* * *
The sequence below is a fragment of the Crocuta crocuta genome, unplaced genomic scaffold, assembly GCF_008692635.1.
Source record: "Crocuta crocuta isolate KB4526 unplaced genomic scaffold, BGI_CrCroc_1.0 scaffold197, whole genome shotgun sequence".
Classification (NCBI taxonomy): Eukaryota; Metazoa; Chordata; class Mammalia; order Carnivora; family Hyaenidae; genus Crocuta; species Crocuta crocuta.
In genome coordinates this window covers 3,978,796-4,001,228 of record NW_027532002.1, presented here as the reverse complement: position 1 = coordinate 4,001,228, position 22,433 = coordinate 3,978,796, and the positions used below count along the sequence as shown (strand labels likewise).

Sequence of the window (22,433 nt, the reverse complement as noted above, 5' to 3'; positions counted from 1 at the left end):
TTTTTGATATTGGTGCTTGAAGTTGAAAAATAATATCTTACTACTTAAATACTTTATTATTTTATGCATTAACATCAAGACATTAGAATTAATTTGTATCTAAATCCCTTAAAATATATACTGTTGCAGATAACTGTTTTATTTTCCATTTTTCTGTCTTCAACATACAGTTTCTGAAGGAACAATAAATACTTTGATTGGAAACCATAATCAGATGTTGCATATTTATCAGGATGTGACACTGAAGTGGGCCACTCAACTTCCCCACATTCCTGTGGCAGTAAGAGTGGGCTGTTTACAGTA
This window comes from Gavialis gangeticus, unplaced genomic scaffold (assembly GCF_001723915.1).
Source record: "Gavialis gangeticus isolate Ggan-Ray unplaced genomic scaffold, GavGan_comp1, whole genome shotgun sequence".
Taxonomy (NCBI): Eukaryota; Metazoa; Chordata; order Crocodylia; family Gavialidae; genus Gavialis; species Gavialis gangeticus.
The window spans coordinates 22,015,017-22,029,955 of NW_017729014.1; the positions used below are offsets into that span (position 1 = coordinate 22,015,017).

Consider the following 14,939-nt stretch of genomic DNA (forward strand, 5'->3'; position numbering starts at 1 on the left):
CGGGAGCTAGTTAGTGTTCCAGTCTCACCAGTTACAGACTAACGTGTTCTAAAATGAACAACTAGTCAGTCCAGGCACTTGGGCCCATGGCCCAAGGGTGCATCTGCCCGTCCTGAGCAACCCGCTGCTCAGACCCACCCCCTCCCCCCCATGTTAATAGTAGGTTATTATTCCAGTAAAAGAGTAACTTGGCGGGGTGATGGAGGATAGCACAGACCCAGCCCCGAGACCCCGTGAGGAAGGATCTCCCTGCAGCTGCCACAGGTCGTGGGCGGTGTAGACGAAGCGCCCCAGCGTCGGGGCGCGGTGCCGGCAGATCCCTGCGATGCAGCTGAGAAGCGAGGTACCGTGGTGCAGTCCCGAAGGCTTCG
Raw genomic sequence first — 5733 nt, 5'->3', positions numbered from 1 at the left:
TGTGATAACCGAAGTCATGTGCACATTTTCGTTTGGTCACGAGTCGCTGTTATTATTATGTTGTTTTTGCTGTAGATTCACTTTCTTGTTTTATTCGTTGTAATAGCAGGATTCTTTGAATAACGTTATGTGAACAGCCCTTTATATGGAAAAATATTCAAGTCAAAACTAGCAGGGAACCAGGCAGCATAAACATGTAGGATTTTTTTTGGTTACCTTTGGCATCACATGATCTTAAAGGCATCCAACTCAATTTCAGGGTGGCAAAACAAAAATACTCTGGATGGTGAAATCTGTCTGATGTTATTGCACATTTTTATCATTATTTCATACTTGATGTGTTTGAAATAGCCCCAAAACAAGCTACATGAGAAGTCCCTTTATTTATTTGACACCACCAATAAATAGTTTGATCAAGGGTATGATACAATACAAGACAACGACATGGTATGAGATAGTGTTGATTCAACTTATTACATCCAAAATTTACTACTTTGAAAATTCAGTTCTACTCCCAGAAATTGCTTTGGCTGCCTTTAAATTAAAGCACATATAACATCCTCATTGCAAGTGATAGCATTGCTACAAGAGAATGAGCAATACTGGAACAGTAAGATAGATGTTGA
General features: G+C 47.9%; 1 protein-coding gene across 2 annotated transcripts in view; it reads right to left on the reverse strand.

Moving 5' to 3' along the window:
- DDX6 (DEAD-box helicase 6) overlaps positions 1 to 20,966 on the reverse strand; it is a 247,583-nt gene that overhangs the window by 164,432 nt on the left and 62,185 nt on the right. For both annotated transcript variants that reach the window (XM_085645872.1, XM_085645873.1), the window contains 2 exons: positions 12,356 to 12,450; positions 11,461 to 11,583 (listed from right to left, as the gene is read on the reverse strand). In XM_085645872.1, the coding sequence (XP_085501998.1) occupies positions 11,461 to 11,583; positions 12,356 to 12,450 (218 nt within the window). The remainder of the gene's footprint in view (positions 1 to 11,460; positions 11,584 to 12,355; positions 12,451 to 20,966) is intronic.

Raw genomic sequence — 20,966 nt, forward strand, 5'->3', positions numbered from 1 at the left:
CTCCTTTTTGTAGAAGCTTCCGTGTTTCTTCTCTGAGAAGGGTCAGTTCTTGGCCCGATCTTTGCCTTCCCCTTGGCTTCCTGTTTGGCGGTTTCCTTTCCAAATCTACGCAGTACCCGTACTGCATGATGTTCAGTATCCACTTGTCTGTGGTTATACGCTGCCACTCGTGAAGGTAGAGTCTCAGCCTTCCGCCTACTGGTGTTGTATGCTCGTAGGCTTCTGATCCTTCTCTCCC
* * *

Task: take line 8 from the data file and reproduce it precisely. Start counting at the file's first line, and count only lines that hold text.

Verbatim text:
Source record: "Gavialis gangeticus isolate Ggan-Ray unplaced genomic scaffold, GavGan_comp1, whole genome shotgun sequence".